Less than a month later, while he was visiting Israel, Mimran transferred one million euros, in two installments, from his Safra Bank account to an account belonging to one David Cohen at an Israel Discount Bank branch in Eilat. Mimran told his interrogators that Cohen is a real estate agent, and that he gave him the money to buy a property for someone he doesn’t remember. Haaretz-Mediapart located two real estate agents named David Cohen; both denied any connection to either Mimran or the wire transfer.
Another foreign businessman also became embroiled in the investigation into Mimran’s mysterious payments in Israel. Investigators discovered that Mimran frequently used the American bank account of a family friend, a Jewish rancher from Argentina named Leandro Liberman. According to Mimran’s statement, Liberman allowed him to use his American bank account to circumvent regulatory restrictions in the United States.
Among other purposes, Mimran used Liberman’s account to transfer 400,000 euros to a company named Isra-Mart to “purchase a diamond as a gift.” Mimran told his interrogators that he “doesn’t remember” either whom the payment was meant for, or who the diamond that was purchased with the payment was meant for. The payment was arranged via a fax sent from the Business Center of the David InterContinental Hotel in Tel Aviv.
French law enforcement agencies have begun confiscating assets from Mimran and the other defendants in the “sting of the century” case, and to this end, they have asked Israel to identify all the bank accounts and real estate assets into which, according to the indictment, the proceeds of the fraud flowed.
One of the more prominent assets the French have seized is a residential building on Avenue Victor Hugo in Paris, which isn’t registered in Mimran’s name even though, according to the investigation, he is its real owner. This is the building in which Netanyahu stayed at Mimran’s invitation.
The French authorities also put a lien on Mimran’s bank accounts in France, including a stock trading account at HSBC containing assets worth 7 million euros – all of which, according to the indictment, was stolen from the French government.
In addition, the French authorities also seeking to map the financial transfers to Israel by other defendants in the case, including Israeli real estate broker Eddie Abittan. During his interrogation, Abittan said he received 2 million euros from Mimran as a loan, which he subsequently repaid. But Mimran told his interrogators that he doesn’t know Abittan, and that he transferred the 2 million euros to his Israeli bank account at the request of Samy Souied, the chief conspirator, who was murdered in Paris in 2014.
The French Justice Ministry has also requested information about the bank accounts of a foreign currency exchange firm called Albercom, through which at least 40 million euros obtained via the fraud was sent. Albercom initially cooperated with the French investigation, but its owner, Alexander Bernshtein, later decided to exercise his right to remain silent.
Bernshtein’s attorney, Ron Dror, said in response to Haaretz-Mediapart’s questions that his client had cooperated with the investigation up to a point, and that he himself had flown to Paris to answer questions. But to the best of his understanding, Dror said, “My clients have not committed any crime under Israeli law, which is the relevant law.”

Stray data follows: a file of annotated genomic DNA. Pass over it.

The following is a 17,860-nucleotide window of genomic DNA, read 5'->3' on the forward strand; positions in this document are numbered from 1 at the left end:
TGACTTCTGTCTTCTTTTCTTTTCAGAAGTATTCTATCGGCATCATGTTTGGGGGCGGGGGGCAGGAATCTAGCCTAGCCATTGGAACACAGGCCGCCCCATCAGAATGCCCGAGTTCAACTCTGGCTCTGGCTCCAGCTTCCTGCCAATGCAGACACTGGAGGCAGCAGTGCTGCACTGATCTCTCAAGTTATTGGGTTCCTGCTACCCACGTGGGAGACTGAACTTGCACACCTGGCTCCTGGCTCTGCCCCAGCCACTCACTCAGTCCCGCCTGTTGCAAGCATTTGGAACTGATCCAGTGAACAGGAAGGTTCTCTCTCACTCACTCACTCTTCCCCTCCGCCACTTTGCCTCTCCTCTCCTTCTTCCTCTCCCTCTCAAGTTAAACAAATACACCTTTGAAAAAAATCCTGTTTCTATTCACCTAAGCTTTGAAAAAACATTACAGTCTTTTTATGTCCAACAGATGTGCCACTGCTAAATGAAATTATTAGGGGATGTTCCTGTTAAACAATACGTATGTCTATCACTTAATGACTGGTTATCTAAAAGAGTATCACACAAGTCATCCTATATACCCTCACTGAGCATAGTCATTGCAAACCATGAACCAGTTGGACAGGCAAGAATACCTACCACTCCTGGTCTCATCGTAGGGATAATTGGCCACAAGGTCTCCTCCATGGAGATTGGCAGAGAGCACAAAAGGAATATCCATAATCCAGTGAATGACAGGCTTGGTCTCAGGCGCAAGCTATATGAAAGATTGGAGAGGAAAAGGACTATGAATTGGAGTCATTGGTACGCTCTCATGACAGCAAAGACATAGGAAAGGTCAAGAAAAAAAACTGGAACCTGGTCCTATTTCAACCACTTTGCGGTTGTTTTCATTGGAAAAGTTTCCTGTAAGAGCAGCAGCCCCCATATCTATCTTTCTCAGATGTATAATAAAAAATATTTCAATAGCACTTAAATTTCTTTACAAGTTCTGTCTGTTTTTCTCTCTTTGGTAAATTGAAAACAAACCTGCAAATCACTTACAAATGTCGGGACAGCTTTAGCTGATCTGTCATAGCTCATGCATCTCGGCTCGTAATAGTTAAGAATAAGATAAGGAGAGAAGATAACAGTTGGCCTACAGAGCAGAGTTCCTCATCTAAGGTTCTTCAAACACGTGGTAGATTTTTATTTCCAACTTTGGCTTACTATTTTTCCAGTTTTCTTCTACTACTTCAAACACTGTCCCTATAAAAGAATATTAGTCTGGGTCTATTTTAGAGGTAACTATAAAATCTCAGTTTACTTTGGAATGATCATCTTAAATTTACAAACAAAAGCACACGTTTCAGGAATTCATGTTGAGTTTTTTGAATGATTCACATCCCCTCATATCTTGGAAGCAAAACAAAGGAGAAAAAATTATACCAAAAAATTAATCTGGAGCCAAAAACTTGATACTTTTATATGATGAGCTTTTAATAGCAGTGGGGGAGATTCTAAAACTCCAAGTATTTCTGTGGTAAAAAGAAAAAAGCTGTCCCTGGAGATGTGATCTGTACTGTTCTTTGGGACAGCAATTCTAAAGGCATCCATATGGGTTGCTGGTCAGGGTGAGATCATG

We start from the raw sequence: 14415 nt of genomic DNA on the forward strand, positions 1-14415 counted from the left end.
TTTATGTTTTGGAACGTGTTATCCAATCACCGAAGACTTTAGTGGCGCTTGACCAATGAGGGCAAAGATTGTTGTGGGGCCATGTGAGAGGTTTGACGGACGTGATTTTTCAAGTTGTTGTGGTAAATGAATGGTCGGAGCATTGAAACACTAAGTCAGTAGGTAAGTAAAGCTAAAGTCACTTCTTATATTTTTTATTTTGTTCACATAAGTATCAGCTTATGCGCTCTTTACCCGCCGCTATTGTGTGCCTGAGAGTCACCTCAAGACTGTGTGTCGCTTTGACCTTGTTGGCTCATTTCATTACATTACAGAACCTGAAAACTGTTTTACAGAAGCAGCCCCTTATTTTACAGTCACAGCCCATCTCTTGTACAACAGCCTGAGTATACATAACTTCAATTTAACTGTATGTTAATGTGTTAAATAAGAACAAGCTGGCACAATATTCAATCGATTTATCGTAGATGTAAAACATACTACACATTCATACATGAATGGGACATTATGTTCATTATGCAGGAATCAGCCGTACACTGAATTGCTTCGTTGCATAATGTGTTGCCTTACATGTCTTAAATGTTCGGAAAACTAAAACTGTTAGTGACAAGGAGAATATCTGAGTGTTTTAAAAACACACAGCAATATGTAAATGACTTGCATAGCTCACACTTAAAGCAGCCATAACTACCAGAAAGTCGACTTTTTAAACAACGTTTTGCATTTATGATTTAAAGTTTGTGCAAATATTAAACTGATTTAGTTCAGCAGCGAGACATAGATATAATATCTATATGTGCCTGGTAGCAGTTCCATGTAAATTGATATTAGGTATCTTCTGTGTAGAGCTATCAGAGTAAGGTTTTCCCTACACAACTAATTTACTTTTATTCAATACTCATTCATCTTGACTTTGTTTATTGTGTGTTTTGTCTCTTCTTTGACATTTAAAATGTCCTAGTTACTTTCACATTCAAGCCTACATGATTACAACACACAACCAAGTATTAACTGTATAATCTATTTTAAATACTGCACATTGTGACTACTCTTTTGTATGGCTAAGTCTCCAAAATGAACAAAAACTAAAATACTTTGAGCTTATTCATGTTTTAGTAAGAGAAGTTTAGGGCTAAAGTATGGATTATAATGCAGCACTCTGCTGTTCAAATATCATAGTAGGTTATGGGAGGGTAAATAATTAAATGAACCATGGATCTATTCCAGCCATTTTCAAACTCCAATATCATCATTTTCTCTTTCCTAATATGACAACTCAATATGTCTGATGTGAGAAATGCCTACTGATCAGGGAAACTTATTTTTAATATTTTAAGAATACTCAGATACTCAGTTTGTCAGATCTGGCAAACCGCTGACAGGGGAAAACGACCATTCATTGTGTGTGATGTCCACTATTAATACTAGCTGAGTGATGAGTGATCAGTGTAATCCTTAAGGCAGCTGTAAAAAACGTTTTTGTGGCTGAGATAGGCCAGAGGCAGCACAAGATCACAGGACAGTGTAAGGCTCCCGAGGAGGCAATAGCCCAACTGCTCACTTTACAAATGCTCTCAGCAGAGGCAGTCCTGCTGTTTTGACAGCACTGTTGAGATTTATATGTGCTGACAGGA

After delving into the defendants’ financial transfers to Israel, French investigators had trouble understanding why the Israel Money Laundering and Terror Financing Prohibition Authority had failed to report these movements to its counterparts overseas, in line with international conventions against money laundering. A spokesman for the authority told Haaretz-Mediapart, “The authority is an intelligence agency. Therefore, the authority neither confirms nor denies the existence of investigations it is conducting, and by law, it isn’t authorized to divulge any information from its database, to the extent that such information exists.”
Another company in the French authorities’ sights is a phantom company called MK Holdings, which Mouly apparently established together with defendant No. 4, a Polish-Israeli named Jaroslaw Klapucki. According to their statements to the police, they set up the real estate company in Israel with an initial investment of 100,000 euros. But it later closed without having conducted any business activity.
Haaretz-Mediapart located three companies with this name, but none of them have any connection to the defendants. Attorney Elie Myara, who is described in the defendants’ statements as the person they asked to set up the company for them and then to close it down, told Haaretz that he “remembers some issue with a company like that,” but that he wasn’t asked by Mouly to register the company and certainly wasn’t asked to close it. He added that he doesn’t consider himself to be Mouly’s attorney.
Meanwhile, French authorities are continuing to confiscate the defendants’ French assets. Among other assets, they have seized a Parisian apartment owned by the Souied family and many cars belonging to Mimran and Mouly. The French court is slated to issue its verdict in the fraud case Thursday.